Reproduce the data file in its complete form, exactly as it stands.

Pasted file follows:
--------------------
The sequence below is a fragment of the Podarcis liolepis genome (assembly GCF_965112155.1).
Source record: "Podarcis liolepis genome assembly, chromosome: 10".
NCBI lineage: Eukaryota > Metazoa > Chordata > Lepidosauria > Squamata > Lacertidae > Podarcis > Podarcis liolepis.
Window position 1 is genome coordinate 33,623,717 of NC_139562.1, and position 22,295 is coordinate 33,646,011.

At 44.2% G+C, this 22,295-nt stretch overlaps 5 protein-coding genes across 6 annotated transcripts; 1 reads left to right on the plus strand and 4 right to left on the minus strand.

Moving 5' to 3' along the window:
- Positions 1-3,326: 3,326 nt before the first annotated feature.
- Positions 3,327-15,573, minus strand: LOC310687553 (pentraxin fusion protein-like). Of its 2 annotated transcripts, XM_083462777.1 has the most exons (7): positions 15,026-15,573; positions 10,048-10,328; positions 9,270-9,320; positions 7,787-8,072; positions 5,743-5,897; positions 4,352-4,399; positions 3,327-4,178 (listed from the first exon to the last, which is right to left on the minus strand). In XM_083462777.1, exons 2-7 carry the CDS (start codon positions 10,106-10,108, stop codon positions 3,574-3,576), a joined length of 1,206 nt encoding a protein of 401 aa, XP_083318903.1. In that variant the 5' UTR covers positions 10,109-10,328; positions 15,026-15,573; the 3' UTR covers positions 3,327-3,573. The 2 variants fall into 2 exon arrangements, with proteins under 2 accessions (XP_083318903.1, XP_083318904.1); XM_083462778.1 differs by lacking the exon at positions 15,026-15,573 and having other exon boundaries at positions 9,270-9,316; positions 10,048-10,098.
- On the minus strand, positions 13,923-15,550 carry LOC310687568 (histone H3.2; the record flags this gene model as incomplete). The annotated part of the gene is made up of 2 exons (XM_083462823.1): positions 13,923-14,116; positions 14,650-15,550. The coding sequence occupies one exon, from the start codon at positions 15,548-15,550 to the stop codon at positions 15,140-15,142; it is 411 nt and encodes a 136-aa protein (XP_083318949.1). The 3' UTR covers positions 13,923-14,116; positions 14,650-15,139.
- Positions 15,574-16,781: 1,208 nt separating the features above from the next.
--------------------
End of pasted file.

The sequence below is a fragment of the Podarcis liolepis genome (assembly GCF_965112155.1).
Source record: "Podarcis liolepis genome assembly, chromosome: 10".
NCBI lineage: Eukaryota > Metazoa > Chordata > Lepidosauria > Squamata > Lacertidae > Podarcis > Podarcis liolepis.
Window position 1 is genome coordinate 33,623,717 of NC_139562.1, and position 22,295 is coordinate 33,646,011.

At 44.2% G+C, this 22,295-nt stretch overlaps 5 protein-coding genes across 6 annotated transcripts; 1 reads left to right on the plus strand and 4 right to left on the minus strand.

Moving 5' to 3' along the window:
- Positions 1-3,326: 3,326 nt before the first annotated feature.
- Positions 3,327-15,573, minus strand: LOC310687553 (pentraxin fusion protein-like). Of its 2 annotated transcripts, XM_083462777.1 has the most exons (7): positions 15,026-15,573; positions 10,048-10,328; positions 9,270-9,320; positions 7,787-8,072; positions 5,743-5,897; positions 4,352-4,399; positions 3,327-4,178 (listed from the first exon to the last, which is right to left on the minus strand). In XM_083462777.1, exons 2-7 carry the CDS (start codon positions 10,106-10,108, stop codon positions 3,574-3,576), a joined length of 1,206 nt encoding a protein of 401 aa, XP_083318903.1. In that variant the 5' UTR covers positions 10,109-10,328; positions 15,026-15,573; the 3' UTR covers positions 3,327-3,573. The 2 variants fall into 2 exon arrangements, with proteins under 2 accessions (XP_083318903.1, XP_083318904.1); XM_083462778.1 differs by lacking the exon at positions 15,026-15,573 and having other exon boundaries at positions 9,270-9,316; positions 10,048-10,098.
- On the minus strand, positions 13,923-15,550 carry LOC310687568 (histone H3.2; the record flags this gene model as incomplete). The annotated part of the gene is made up of 2 exons (XM_083462823.1): positions 13,923-14,116; positions 14,650-15,550. The coding sequence occupies one exon, from the start codon at positions 15,548-15,550 to the stop codon at positions 15,140-15,142; it is 411 nt and encodes a 136-aa protein (XP_083318949.1). The 3' UTR covers positions 13,923-14,116; positions 14,650-15,139.
- Positions 15,574-16,781: 1,208 nt separating the features above from the next.